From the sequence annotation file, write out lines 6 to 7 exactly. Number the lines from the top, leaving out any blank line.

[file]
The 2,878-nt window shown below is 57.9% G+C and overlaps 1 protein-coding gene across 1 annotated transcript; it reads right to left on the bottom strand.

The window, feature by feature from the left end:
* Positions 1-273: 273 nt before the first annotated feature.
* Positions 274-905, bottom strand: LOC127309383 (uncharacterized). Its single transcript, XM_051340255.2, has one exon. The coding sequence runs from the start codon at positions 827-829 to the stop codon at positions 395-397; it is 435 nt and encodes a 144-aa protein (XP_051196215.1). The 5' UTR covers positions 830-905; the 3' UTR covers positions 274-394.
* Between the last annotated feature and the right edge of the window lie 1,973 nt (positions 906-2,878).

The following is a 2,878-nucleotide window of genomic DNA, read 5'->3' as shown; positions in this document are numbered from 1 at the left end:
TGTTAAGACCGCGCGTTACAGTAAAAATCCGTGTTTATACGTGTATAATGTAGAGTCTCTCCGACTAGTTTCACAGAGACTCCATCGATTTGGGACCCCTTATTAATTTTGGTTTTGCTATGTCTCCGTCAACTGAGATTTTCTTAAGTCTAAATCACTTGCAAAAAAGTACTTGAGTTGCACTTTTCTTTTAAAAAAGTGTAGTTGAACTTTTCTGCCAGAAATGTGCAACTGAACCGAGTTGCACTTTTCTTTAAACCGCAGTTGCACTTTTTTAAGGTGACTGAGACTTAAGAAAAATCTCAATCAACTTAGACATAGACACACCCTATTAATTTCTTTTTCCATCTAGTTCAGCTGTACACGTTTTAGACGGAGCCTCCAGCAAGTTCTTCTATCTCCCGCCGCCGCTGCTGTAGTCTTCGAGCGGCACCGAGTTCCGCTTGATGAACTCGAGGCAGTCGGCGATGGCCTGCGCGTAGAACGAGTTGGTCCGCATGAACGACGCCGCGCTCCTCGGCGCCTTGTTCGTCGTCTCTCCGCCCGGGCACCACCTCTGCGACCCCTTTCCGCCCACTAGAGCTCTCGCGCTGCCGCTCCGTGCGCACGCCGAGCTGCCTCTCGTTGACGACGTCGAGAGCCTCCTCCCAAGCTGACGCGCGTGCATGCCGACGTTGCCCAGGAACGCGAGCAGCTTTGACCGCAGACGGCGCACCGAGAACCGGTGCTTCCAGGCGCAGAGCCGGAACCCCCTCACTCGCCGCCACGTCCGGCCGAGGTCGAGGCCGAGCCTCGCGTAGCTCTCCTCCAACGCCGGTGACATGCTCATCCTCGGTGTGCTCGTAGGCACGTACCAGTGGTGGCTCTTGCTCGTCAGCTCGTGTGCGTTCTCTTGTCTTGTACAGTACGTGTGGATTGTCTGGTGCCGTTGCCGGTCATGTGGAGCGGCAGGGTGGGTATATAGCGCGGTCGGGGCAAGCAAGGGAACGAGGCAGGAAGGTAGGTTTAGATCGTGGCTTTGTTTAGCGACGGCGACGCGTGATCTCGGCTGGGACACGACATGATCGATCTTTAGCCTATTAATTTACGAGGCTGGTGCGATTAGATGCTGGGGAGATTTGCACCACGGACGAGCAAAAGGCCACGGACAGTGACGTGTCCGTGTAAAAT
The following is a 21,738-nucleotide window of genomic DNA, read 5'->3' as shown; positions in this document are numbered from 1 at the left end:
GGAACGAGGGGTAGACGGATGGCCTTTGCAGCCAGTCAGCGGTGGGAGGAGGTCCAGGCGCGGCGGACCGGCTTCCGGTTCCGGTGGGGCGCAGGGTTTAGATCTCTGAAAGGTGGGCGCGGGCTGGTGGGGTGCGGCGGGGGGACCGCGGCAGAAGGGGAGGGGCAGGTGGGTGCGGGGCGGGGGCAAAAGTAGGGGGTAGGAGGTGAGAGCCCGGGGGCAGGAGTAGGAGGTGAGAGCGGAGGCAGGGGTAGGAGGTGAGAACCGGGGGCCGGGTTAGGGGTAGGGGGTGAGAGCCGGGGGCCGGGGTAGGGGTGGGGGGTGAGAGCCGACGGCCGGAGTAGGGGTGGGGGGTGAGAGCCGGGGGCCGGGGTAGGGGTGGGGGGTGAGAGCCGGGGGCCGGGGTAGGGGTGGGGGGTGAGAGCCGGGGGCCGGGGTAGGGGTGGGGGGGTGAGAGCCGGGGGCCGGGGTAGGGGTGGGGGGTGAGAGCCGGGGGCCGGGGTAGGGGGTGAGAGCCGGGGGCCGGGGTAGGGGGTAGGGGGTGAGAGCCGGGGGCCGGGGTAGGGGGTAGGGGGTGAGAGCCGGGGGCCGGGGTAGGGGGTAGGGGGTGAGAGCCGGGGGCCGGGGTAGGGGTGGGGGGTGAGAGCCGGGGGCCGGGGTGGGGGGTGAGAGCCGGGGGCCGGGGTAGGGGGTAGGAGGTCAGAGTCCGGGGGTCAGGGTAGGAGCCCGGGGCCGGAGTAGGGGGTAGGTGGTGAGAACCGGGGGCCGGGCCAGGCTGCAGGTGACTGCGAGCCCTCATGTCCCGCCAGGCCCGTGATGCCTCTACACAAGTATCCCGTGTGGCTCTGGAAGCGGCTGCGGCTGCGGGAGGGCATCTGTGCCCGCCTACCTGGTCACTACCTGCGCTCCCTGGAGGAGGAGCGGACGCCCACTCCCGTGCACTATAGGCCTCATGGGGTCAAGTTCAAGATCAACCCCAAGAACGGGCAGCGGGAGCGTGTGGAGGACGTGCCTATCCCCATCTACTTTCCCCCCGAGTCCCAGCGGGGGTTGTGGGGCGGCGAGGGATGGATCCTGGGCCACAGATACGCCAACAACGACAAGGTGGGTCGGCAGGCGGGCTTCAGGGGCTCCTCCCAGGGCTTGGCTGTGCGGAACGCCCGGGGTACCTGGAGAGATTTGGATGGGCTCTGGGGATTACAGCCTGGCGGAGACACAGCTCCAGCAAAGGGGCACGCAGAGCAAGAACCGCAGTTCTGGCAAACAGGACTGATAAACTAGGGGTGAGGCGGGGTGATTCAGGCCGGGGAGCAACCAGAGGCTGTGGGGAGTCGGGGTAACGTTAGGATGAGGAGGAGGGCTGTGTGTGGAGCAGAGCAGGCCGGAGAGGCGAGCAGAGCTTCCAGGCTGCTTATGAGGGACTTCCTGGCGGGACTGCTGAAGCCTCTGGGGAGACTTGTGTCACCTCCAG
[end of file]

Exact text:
The following is a 2,878-nucleotide window of genomic DNA, read 5'->3' as shown; positions in this document are numbered from 1 at the left end:
TGTTAAGACCGCGCGTTACAGTAAAAATCCGTGTTTATACGTGTATAATGTAGAGTCTCTCCGACTAGTTTCACAGAGACTCCATCGATTTGGGACCCCTTATTAATTTTGGTTTTGCTATGTCTCCGTCAACTGAGATTTTCTTAAGTCTAAATCACTTGCAAAAAAGTACTTGAGTTGCACTTTTCTTTTAAAAAAGTGTAGTTGAACTTTTCTGCCAGAAATGTGCAACTGAACCGAGTTGCACTTTTCTTTAAACCGCAGTTGCACTTTTTTAAGGTGACTGAGACTTAAGAAAAATCTCAATCAACTTAGACATAGACACACCCTATTAATTTCTTTTTCCATCTAGTTCAGCTGTACACGTTTTAGACGGAGCCTCCAGCAAGTTCTTCTATCTCCCGCCGCCGCTGCTGTAGTCTTCGAGCGGCACCGAGTTCCGCTTGATGAACTCGAGGCAGTCGGCGATGGCCTGCGCGTAGAACGAGTTGGTCCGCATGAACGACGCCGCGCTCCTCGGCGCCTTGTTCGTCGTCTCTCCGCCCGGGCACCACCTCTGCGACCCCTTTCCGCCCACTAGAGCTCTCGCGCTGCCGCTCCGTGCGCACGCCGAGCTGCCTCTCGTTGACGACGTCGAGAGCCTCCTCCCAAGCTGACGCGCGTGCATGCCGACGTTGCCCAGGAACGCGAGCAGCTTTGACCGCAGACGGCGCACCGAGAACCGGTGCTTCCAGGCGCAGAGCCGGAACCCCCTCACTCGCCGCCACGTCCGGCCGAGGTCGAGGCCGAGCCTCGCGTAGCTCTCCTCCAACGCCGGTGACATGCTCATCCTCGGTGTGCTCGTAGGCACGTACCAGTGGTGGCTCTTGCTCGTCAGCTCGTGTGCGTTCTCTTGTCTTGTACAGTACGTGTGGATTGTCTGGTGCCGTTGCCGGTCATGTGGAGCGGCAGGGTGGGTATATAGCGCGGTCGGGGCAAGCAAGGGAACGAGGCAGGAAGGTAGGTTTAGATCGTGGCTTTGTTTAGCGACGGCGACGCGTGATCTCGGCTGGGACACGACATGATCGATCTTTAGCCTATTAATTTACGAGGCTGGTGCGATTAGATGCTGGGGAGATTTGCACCACGGACGAGCAAAAGGCCACGGACAGTGACGTGTCCGTGTAAAAT